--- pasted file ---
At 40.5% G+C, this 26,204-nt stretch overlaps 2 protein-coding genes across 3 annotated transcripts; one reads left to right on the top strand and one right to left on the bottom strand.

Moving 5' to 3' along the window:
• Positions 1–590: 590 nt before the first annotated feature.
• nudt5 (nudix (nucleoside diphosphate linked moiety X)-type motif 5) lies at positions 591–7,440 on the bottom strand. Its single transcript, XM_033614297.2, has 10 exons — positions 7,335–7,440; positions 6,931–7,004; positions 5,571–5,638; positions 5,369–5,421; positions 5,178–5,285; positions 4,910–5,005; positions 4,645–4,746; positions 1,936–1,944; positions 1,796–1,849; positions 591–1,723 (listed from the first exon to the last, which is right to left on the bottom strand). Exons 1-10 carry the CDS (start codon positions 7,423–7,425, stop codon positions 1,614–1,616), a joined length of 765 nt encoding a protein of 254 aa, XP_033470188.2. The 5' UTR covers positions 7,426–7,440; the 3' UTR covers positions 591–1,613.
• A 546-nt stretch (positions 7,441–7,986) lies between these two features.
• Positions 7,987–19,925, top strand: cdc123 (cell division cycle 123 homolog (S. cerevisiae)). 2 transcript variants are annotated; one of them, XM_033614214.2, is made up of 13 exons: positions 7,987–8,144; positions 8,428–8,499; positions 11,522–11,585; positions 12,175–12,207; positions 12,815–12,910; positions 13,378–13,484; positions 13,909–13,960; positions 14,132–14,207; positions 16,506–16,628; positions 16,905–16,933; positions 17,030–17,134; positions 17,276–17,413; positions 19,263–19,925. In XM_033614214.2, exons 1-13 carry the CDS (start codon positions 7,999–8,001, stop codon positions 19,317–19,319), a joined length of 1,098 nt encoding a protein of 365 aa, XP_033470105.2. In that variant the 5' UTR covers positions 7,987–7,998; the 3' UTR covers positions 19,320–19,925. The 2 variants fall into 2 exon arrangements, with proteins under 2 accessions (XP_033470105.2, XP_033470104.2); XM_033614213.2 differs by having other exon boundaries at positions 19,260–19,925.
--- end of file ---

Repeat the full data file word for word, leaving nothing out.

At 40.5% G+C, this 26,204-nt stretch overlaps 2 protein-coding genes across 3 annotated transcripts; one reads left to right on the top strand and one right to left on the bottom strand.

Moving 5' to 3' along the window:
• Positions 1–590: 590 nt before the first annotated feature.
• nudt5 (nudix (nucleoside diphosphate linked moiety X)-type motif 5) lies at positions 591–7,440 on the bottom strand. Its single transcript, XM_033614297.2, has 10 exons — positions 7,335–7,440; positions 6,931–7,004; positions 5,571–5,638; positions 5,369–5,421; positions 5,178–5,285; positions 4,910–5,005; positions 4,645–4,746; positions 1,936–1,944; positions 1,796–1,849; positions 591–1,723 (listed from the first exon to the last, which is right to left on the bottom strand). Exons 1-10 carry the CDS (start codon positions 7,423–7,425, stop codon positions 1,614–1,616), a joined length of 765 nt encoding a protein of 254 aa, XP_033470188.2. The 5' UTR covers positions 7,426–7,440; the 3' UTR covers positions 591–1,613.
• A 546-nt stretch (positions 7,441–7,986) lies between these two features.
• Positions 7,987–19,925, top strand: cdc123 (cell division cycle 123 homolog (S. cerevisiae)). 2 transcript variants are annotated; one of them, XM_033614214.2, is made up of 13 exons: positions 7,987–8,144; positions 8,428–8,499; positions 11,522–11,585; positions 12,175–12,207; positions 12,815–12,910; positions 13,378–13,484; positions 13,909–13,960; positions 14,132–14,207; positions 16,506–16,628; positions 16,905–16,933; positions 17,030–17,134; positions 17,276–17,413; positions 19,263–19,925. In XM_033614214.2, exons 1-13 carry the CDS (start codon positions 7,999–8,001, stop codon positions 19,317–19,319), a joined length of 1,098 nt encoding a protein of 365 aa, XP_033470105.2. In that variant the 5' UTR covers positions 7,987–7,998; the 3' UTR covers positions 19,320–19,925. The 2 variants fall into 2 exon arrangements, with proteins under 2 accessions (XP_033470105.2, XP_033470104.2); XM_033614213.2 differs by having other exon boundaries at positions 19,260–19,925.